Winter Flying in the Appalachians
By Ken Kostura
Winter weather can adversely affect flight operations. Poor weather conditions with rapid moving fronts, strong and gusty winds, winter precipitation, blowing and drifting of snow, and icing conditions are several of the hazards to winter flying. Winter flying requires pilots to use careful planning, and exercise good judgment in analyzing weather situations. Some local weather thoughts pertaining to the TAFs can be found under the aviation section of the Area Forecast Discussion.
A thorough preflight inspection is important in temperature extremes. Remember to wear appropriate gear and complete your best preflight inspection. Fuel contamination is a possibility in cold climates if your warm aircraft has been parked with half empty tanks in the cold. The condensation of water in your tanks is a possibility. Pilots should drain sufficient fuel to see if it is free of contaminants.
Aircraft preheating before startup is advised because low temperatures can change the viscosity of engine oil, batteries can lose a high percentage of their effectiveness, instruments can stick and warning lights can freeze in position. Another cold start problem that plagues an unheated engine is icing over the spark plug electrodes.
After the engine starts, use of carburetor heat may assist in fuel vaporization until the engine obtains sufficient heat. Radios should be turn on after the aircraft has a chance to warm up and then be tuned to the desired frequency.
The FAA recommends that all frost, snow, and ice be removed before attempting flight.
Pilots should not count the snow blowing off on the takeoff roll. Special attention should be given to openings in the aircraft where snow can enter, freeze solid, and obstruct operation. Some of the opening that should be free of snow and ice before flight are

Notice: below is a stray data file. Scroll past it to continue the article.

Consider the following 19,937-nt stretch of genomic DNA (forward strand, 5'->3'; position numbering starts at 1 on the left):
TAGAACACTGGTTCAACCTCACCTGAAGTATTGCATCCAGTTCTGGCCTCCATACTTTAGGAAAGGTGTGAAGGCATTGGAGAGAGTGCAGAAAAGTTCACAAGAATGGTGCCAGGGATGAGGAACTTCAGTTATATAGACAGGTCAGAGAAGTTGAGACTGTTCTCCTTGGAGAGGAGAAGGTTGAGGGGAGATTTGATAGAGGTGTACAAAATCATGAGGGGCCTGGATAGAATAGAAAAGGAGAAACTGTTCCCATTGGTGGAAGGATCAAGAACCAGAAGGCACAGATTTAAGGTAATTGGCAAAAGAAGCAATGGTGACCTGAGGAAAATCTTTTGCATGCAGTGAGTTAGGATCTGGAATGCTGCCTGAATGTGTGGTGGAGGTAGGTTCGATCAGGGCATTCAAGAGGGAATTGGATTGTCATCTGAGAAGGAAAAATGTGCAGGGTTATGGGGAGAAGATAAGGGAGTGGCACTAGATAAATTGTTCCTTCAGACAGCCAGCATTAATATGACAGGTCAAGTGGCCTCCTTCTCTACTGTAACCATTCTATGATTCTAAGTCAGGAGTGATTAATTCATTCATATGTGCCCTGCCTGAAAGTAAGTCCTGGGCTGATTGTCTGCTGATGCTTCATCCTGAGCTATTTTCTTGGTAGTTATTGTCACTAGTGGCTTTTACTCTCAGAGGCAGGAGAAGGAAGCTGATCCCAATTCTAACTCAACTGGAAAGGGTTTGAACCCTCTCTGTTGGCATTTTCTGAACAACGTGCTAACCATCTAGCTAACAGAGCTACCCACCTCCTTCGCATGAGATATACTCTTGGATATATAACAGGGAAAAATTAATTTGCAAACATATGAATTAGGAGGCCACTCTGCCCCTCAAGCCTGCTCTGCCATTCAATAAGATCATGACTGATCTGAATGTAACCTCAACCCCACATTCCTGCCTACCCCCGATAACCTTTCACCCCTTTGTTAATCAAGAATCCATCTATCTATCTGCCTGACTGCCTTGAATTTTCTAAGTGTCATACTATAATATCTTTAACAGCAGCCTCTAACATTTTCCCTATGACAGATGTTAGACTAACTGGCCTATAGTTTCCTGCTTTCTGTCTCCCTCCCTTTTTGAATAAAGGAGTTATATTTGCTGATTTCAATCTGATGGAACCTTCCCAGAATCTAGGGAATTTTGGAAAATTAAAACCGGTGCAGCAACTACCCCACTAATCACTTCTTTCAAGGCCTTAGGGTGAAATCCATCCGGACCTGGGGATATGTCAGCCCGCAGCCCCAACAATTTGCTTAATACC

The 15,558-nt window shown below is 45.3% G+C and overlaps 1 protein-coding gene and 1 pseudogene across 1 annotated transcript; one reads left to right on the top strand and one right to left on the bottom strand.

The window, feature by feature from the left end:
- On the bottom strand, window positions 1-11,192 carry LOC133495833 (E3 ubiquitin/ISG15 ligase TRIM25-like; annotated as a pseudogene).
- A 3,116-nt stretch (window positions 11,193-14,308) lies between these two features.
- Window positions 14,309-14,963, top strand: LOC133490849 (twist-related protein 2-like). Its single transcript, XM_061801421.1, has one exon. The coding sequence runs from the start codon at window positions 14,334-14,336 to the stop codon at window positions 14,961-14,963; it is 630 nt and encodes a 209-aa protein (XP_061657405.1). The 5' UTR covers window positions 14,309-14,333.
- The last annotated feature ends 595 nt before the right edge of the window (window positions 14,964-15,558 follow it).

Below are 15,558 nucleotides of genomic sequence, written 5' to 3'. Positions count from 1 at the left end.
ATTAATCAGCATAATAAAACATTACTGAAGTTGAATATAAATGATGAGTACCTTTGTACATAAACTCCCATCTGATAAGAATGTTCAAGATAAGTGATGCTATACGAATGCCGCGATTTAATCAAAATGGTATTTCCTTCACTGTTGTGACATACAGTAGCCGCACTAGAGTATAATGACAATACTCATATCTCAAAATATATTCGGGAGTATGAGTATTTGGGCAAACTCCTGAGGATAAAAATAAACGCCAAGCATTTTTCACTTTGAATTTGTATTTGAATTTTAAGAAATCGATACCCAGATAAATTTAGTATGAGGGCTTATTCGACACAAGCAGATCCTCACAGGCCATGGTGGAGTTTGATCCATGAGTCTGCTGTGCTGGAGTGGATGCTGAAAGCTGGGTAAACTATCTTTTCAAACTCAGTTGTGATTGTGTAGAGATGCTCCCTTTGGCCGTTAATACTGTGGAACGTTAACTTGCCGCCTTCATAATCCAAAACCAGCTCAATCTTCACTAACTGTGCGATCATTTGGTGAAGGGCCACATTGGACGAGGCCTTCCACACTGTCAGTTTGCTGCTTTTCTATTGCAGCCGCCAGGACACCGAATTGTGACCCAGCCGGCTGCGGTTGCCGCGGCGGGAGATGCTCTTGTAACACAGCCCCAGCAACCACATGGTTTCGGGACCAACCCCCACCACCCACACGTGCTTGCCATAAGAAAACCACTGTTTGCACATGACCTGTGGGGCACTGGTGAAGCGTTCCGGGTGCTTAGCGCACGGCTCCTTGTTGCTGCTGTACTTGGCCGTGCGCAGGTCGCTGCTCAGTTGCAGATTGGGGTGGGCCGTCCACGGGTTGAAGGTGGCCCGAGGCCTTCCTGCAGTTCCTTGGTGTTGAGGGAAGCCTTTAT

pitot tubes, heater intakes, carburetor intakes, anti torque and elevator controls, main wheel and tail wheel wells, where snow can freeze around elevators and rudder controls.
Fuel tank vents should be checked to prevent engine stoppage.
Ice or snow on the runway or taxiway creates poor braking action. Short turns and quick stops in the aircraft should be avoided. Refreezing of water on runways could create black ice conditions.
Pictures from the FAA aviation safety program.
Snow showers and whiteout conditions are two en route hazards that require shift to
IFR flight. The pilot should be prepared for these both from the standpoint of training and aircraft equipment.
Carburetor ice generally forms in temperatures between 32 and 80 degrees F, if humidity is 50% or more. If visible moisture is present, ice will form at temperatures between 15 and 32 degrees F. Winter flying also involves the use of cabin heaters; be watchful for the signs of carbon monoxide poisoning.
Icing is a major problem during the winter. Light icing over a prolonged period may become a serious problem. After receiving your official weather briefing, note the temperature and dewpoint for icing potential. Refer to the Icing chart from FAA.
Serious Icing - cruise or climb power
Moderate Icing - Cruise power or serious icing – glide power
Serious Icing - glide power
Light Icing - glide or cruise power
The Aviation Weather Center’s Aviation Digital Data Service (ADDS) page provides a good reference for aviators. Some of the winter time products include Current Icing Advisories, Pilot reports of Icing, Supplementary Icing information (CIP/FIP) and freezing level graphics.
It is important to have a life support kit ready in your plane in the event of an emergency.
The time to prepare for an emergency is before anything happens. This is a good time to pull out you airplanes operation manual and prepare for winter.